Housman is here too, with Epitaph on an Army of Mercenaries, which Kipling, also here, is said to have called “the finest poem of the First World War” (pg. 14). I don’t agree and I would prefer less Kipling and no Thomas Hardy. That would have left space for something I wish had been included: translations from French and German. The First World War was fought by speakers of Europe’s three major languages and this book makes me realize that I know nothing about war poetry in French and German.

It would be interesting to compare it with the poetry in English. Were traditional forms mingling with modernism in the same way? I assume so. Wilfred Owen looked back to Keats and the assonance of Anglo-Saxon verse:

Our brains ache, in the merciless iced winds that knive us…
Wearied we keep awake because the night is silent…
Low, drooping flares confuse our memory of the salient…
Worried by silence, sentries whisper, curious, nervous,
  But nothing happens. (Exposure)

David Jones (1895-1974) looked forward:

   You can hear the silence of it:
You can hear the rat of no-man’s-land
rut-out intricacies,
weasel-out his patient workings,
scrut, scrut, sscrut,
harrow-out earthly, trowel his cunning paw;
redeem the time of our uncharity, to sap his own amphibi-
ous paradise.
   You can hear his carrying-parties rustle our corruptions
through the night-weeds – contest the choicest morsels in his
tiny conduits, bead-eyed feast on us; by a rule of his nature,
at night-feast on the broken of us. (In Parenthesis)

But is there Gerard Manley Hopkins in that? And in fact In Parenthesis was begun “in 1927 or 1928” and published in 1937. T.S. Eliot called it “a work of genius” (pg. 200). I’d prefer to disagree, but I can’t: you can feel the power in the extract given here. Isaac Rosenberg had a briefer life and left briefer work, but was someone else who could work magic with words:

A worm fed on the heart of Corinth,
Babylon and Rome.
Not Paris raped tall Helen,
But this incestuous worm
Who lured her vivid beauty
To his amorphous sleep.
England! famous as Helen
Is thy betrothal sung.
To him the shadowless,
More amorous than Solomon.

A beautiful poem about an ugly thing: death. A mysterious poem too. And a sardonic one. Rosenberg says much with little and I think he was a much better poet than the more famous Siegfried Sassoon and Robert Graves. They survived the war and wrote more during it, which helps explain their greater fame. But the flawed poetry of Graves was sometimes appropriate to its ugly theme:

To-day I found in Mametz Wood
A certain cure for lust of blood:

Where, propped against a shattered trunk,
  In a great mess of things unclean,
Sat a dead Boche; he scowled and stunk
  With clothes and face a sodden green,
Big-bellied, spectacled, crop-haired,
Dribbling black blood from nose and beard.

A poem like that is a cure for romanticism, but that’s part of what makes Wilfred Owen a better and more interesting poet than Graves. Owen’s romanticism wasn’t cured: there’s conflict in his poems about conflict:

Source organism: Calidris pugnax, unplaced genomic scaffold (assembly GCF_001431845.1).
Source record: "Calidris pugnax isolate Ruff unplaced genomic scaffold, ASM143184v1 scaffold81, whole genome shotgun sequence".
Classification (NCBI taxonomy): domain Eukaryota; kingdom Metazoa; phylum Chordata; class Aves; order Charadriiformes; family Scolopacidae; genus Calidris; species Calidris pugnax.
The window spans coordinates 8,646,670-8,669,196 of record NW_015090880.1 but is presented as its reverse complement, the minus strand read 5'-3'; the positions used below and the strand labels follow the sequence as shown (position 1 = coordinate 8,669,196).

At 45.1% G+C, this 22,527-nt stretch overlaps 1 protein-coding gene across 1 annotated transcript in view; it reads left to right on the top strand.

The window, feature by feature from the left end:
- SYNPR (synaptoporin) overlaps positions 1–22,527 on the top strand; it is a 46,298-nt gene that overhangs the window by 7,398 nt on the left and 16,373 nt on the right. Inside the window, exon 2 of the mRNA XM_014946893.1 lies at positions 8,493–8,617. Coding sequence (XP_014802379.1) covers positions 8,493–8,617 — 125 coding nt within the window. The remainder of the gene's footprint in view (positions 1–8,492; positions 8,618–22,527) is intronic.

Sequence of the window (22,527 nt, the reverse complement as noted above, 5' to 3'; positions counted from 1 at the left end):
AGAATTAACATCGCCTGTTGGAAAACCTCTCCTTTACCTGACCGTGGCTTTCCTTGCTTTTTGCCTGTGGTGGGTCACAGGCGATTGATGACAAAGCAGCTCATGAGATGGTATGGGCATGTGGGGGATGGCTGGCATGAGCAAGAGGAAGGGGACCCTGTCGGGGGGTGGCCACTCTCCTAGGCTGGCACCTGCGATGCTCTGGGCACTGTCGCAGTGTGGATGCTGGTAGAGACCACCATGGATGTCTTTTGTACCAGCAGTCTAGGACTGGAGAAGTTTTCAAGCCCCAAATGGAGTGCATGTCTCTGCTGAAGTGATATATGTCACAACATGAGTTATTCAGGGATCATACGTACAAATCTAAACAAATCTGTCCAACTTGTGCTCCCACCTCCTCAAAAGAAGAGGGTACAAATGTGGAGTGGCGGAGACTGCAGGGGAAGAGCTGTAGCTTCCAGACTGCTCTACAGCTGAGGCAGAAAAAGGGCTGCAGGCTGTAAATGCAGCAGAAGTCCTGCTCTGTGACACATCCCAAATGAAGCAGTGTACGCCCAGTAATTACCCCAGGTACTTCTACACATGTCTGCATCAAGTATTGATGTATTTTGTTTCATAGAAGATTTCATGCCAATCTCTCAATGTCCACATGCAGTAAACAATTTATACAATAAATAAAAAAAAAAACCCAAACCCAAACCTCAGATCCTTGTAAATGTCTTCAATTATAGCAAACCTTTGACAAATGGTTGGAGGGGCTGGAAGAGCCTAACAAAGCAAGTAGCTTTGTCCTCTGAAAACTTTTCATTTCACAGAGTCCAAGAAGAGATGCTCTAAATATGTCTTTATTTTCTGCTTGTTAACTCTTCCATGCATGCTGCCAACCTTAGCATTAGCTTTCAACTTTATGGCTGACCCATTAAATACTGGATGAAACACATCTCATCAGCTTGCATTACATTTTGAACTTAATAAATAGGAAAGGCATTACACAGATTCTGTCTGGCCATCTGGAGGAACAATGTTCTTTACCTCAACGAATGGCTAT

I saw his round mouth’s crimson deepen as it fell,
  Like a sun, in his last deep hour;
Watched the magnificent recession of farewell,
  Clouding, half gleam, half glower,
And a last splendour burn the heavens of his cheek.
  And in his eyes
The cold stars lighting, very old and bleak,
  In different skies.

But how good is Owen’s work? He was a Kurt Cobain of his day: good-looking, tormented and dying young. You can’t escape the knowledge of early death when you read the poetry of one or listen to the music of other. That interferes with objective appraisal. But the flaws in Owen’s poetry add to its power, increasing the sense of someone writing against time and struggling for greatness in a bad place. The First World War destroyed a lot of poets and perhaps helped destroy poetry too, raising questions about tradition that some answered with nihilism. As Owen asks in Futility:

Was it for this the clay grew tall?
—O what made fatuous sun-beams toil
To break earth’s sleep at all?

Some of the poets here were happy to go to war, but it wasn’t the Homeric adventure anticipated by Patrick Shaw Stewart. He learnt that high explosive is impersonal, bullets kill at great distance and machines don’t need rest. Poetry of the First World War is about a confrontation: between flesh and metal, brains and machinery. It’s an interesting anthology that deserves much more time than I have devoted to it. The notes aren’t intrusive, the biographies are brief but illuminating, and although Tim Kendall is a Professor of English Literature he has let his profession down by writing clear prose and eschewing jargon. He’s also included some “Music-Hall and Trench Songs” and they speak for the ordinary and sometimes illiterate soldier. The First World War may be the most important war in European history and this is a good introduction to some of the words it inspired.

Lute to Kill

A little-known Housman poem that should be better-known:


Breathe, my lute, beneath my fingers
    One regretful breath,
One lament for life that lingers
    Round the doors of death.
For the frost has killed the rose,
And our summer dies in snows,
    And our morning once for all
    Gathers to the evenfall.

Hush, my lute, return to sleeping,
    Sing no songs again.
For the reaper stays his reaping
    On the darkened plain;
And the day has drained its cup,
And the twilight cometh up;
    Song and sorrow all that are
    Slumber at the even-star.

A.E. Housman (1859-1936) — see also Breathe, my lute at Wikilivres.